"Any intelligent fool can make things bigger and more complex... It takes a touch of genius - and a lot of courage to move in the opposite direction."
- Albert Einstein
Beacon Supported Brookes on Suzuka 8-Hour Podium
Beacon supported Tyco Suzuki rider Josh Brookes had a memorable weekend in Japan finishing second in the Suzuka 8-Hour World Endurance Championship race alongside Takuya Tsuda and Nobu Aoki in the Yoshimura Suzuki team on Sunday.
The podium came despite a crash and a 30-second time penalty, with Team Kagayama putting their GSX-R1000 on the third rung of the podium in the hands of former World 500cc GP Champion Kevin Schwantz, Nori Haga and Yukio Kagayama. And making it three Suzuki GSX-R1000s in the top four of Japan’s most-prestigious motorcycle event – won by Musashi RT HARC PRO’s Takumi Takahashi, Leon Haslam and young 20-year-old Dutchman Michael van der Mark – was reigning World Endurance Champions Suzuki Endurance Racing Team (SERT) with Vincent Philippe, Anthony Delhalle and Julien Da Costa taking the championship lead after two rounds.
Yoshimura Suzuki finished on the same 214th lap as the winners and also set the second-fastest race lap-time of 2’09.144. Team Kagayama finished-up just one lap behind on 213, with SERT also on 213.
A huge crowd of 61,000 flocked into the circuit at Suzuka to see Japan’s finest riders mix-it with some of the top riders from World Endurance, World Superbike and domestic championships, plus Suzuki’s 1993 World 500cc GP Champion Schwantz, who proved, at the age of 49, he can still put-in fast and consistent lap-times.
Yoshimura Suzuki’s Tsuda, who started from second place on the grid, took the lead from the start from pole-setter Katsuyuki Nakasuga (Monster Energy YART) in the 36th Coca-Cola Zero Suzuka 8-Hours race; and set the early pace until Nakasuga took over; and then Musashi’s first rider on track, Takahashi, shortly afterwards. After the first hour, Yoshimura Suzuki held third position with Team Kagayama fourth and SERT seventh.
Three hours in, Team Kagayama moved into second position as Aoki was given a stop-go penalty for allegedly infringing pit-lane speed; and then Brookes suffered a get-off. But the Australian BSB star held onto the bike, kept it running whilst picking it up; and finished his full stint (one of four) – a move that earned him even more respect from the team and his new team-mates.
Yoshimura then fought its way back into second place ahead of Team Kagayama at the four-hour stage; a position the team held until the flag and as the rain started to fall and darkness closed-in, Yoshimura Suzuki stayed-out on track with its original tyres and chose not to ‘Pit’ to change to Wets – as several other teams chose to.
“It’s a great feeling, but I’m a little disappointing for my mistake in the race, because I know the Suzuka 8 Hours is great race and very important in all aspects for the manufacturers, sponsors and fans. When I crashed, I didn’t let-go of the handlebars; I was dragged by the bike. It was like a trophy you don’t want to let go of! I tried so hard, it is a great honour to be here as part of the team; and I’d like to come back again. Thank you to everyone at Yoshimura for this. The bike was perfect and I know we could have won had it not been for a mistake.”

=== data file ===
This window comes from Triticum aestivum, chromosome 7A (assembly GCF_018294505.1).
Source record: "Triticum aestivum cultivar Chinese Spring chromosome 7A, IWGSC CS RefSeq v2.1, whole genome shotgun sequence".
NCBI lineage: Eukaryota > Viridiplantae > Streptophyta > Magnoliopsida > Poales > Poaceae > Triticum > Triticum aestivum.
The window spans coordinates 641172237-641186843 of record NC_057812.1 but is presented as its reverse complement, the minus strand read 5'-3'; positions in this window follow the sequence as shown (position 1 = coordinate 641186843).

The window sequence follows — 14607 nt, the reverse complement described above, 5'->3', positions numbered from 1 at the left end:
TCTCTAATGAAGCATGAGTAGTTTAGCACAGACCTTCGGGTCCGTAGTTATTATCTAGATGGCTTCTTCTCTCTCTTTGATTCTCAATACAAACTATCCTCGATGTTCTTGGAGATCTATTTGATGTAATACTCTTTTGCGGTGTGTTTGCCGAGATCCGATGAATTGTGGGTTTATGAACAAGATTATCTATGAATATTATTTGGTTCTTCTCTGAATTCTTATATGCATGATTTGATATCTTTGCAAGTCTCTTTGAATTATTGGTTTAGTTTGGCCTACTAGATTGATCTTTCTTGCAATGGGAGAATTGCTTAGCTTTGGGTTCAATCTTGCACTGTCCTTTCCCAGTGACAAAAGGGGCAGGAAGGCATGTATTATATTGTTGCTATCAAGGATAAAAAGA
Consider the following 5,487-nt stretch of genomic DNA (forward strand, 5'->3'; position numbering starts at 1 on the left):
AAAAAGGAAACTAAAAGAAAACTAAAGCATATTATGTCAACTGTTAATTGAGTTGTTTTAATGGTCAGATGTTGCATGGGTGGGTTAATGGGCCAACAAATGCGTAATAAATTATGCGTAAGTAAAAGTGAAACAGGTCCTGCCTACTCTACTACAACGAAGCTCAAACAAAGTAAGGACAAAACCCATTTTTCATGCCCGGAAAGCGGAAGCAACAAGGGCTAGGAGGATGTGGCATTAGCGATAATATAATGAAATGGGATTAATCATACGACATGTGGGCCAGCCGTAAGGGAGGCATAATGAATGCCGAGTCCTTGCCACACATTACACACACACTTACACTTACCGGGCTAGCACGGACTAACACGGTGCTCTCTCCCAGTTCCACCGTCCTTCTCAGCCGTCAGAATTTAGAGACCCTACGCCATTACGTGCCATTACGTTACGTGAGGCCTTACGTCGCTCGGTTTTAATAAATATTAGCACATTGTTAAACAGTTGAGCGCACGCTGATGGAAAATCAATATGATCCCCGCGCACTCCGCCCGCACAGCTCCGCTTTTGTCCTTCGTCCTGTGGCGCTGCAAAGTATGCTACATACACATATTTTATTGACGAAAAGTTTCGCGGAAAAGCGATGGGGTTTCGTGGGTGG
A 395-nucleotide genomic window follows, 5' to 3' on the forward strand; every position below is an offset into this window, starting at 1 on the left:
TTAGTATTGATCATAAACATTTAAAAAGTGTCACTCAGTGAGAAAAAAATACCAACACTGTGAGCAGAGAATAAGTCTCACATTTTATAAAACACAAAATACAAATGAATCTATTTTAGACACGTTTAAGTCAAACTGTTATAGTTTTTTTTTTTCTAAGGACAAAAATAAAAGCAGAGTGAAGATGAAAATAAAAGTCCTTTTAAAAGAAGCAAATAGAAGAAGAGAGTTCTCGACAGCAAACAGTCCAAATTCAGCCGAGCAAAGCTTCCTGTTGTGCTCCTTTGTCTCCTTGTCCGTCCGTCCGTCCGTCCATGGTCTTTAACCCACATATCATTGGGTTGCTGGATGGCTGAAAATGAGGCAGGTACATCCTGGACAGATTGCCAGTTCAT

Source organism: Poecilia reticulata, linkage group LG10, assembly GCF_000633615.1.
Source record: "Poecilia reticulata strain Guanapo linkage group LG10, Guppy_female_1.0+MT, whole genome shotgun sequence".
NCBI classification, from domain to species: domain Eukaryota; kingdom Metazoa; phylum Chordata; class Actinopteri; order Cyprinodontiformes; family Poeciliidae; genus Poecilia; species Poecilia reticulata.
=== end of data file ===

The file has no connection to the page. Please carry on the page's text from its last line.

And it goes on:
“I went into the race as a first rider and I know this first hour is very important for the result. Luckily I grabbed the holeshot but I was passed by Takumi Takahashi after about 40 minutes. I feel very frustrated to not able to win, but I also feel happy to be in second place for our team and our staff. I understand my weak points from the race and I would like to be a faster rider and return to the Suzuka 8-Hour next year!”
“I am very sorry that I was given a penalty for speeding in the pit-lane. It gave Takuya and Josh a lot of pressure. When I jumped onto the bike, I didn’t touch the speed limiter switch. It is stupid mistake! Especially for Josh, who managed to catch-up with the front runners again and was pushing hard, which is maybe why he crashed.”
Tyco Suzuki team manager Philip Neill was delighted for his BSB rider and said: “It’s absolutely fantastic to see the Yoshimura Suzuki team on the podium again. To have two Suzuki teams on the podium and three in the top four proves the pedigree of Suzuki’s GSX-R1000. From Tyco Suzuki’s perspective, Josh did a great job as a relative newcomer to Suzuka, compared to many of his peers. I think he earned a lot of respect from his performance. We always knew what he was capable of but it’s great for him to display his talent on the world stage.”
Armoy Road Races
Brookes’ Tyco Suzuki team-mate Guy Martin was also in action at the weekend at Armoy Road Races in Northern Ireland – as a build up to the up-coming Metzeler Ulster Grand Prix on August 17. Martin took podium positions in both the Open Superbike and Supersport classes and finished fourth in the Race of Legends after over-shooting whilst disputing the lead.
Suzuka 8-Hour Result : 1 Musashi RT HARC-PRO (Honda) Takahashi/ Haslam/ van der Mark – 214 laps, 2 Yoshimura Suzuki (Suzuki GSX-R1000) Takuya Tsuda/ Nobu Aoki/ Josh Brookes – 214 (-1’51.996 secs), 3 Team Kagayama (Suzuki GSX-R1000) Yukio Kagayama/ Kevin Schwantz/ Nori Haga – 213, 4 SERT (Suzuki GSX-R1000) Vincent Philippe/ Anthony Delhalle/ Julien Da Costa – 213, 5 Yamaha France GMT94 (Yamaha) Checa/ Foray/ Lagrive – 212, 6 Honda Team Asia (Honda) Tamada/ Shah/ Kamaruzman/ Takahashi – 211, 7 TOHO Racing with Moriwaki (Honda) Yamaguchi/ Ito/ Watanabe – 211, 8 Monster Energy YART (Yamaha) Nakasuga/ Parkes/ Waters – 210, 9 Honda Kumamoto Racing (Honda) Yoshida/ Kojima/ Tokudome – 208, 10 Team R2CL (Suzuki GSX-R1000) Gwen Giabbani/ Masahiro Shinjo/ Dylan Buisson – 207.
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